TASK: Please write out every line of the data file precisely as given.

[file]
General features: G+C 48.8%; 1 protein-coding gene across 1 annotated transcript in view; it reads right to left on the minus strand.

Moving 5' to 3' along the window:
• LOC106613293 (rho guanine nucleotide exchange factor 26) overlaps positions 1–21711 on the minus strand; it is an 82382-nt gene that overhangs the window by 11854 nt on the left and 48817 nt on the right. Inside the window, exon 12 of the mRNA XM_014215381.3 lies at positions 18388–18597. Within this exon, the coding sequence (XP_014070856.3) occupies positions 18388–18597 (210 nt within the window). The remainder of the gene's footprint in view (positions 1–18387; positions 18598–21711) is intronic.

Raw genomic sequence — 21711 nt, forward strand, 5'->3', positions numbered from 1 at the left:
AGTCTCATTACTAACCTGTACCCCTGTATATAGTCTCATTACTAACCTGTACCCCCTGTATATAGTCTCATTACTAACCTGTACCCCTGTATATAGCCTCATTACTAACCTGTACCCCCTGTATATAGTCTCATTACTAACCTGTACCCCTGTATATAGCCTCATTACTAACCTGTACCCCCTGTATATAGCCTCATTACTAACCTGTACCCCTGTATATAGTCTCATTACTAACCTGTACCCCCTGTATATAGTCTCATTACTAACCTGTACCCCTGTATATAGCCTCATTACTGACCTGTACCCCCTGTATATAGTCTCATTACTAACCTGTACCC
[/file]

General features: G+C 48.8%; 1 protein-coding gene across 1 annotated transcript in view; it reads right to left on the minus strand.

Moving 5' to 3' along the window:
• LOC106613293 (rho guanine nucleotide exchange factor 26) overlaps positions 1–21711 on the minus strand; it is an 82382-nt gene that overhangs the window by 11854 nt on the left and 48817 nt on the right. Inside the window, exon 12 of the mRNA XM_014215381.3 lies at positions 18388–18597. Within this exon, the coding sequence (XP_014070856.3) occupies positions 18388–18597 (210 nt within the window). The remainder of the gene's footprint in view (positions 1–18387; positions 18598–21711) is intronic.

Raw genomic sequence — 21711 nt, forward strand, 5'->3', positions numbered from 1 at the left:
AGTCTCATTACTAACCTGTACCCCTGTATATAGTCTCATTACTAACCTGTACCCCCTGTATATAGTCTCATTACTAACCTGTACCCCTGTATATAGCCTCATTACTAACCTGTACCCCCTGTATATAGTCTCATTACTAACCTGTACCCCTGTATATAGCCTCATTACTAACCTGTACCCCCTGTATATAGCCTCATTACTAACCTGTACCCCTGTATATAGTCTCATTACTAACCTGTACCCCCTGTATATAGTCTCATTACTAACCTGTACCCCTGTATATAGCCTCATTACTGACCTGTACCCCCTGTATATAGTCTCATTACTAACCTGTACCC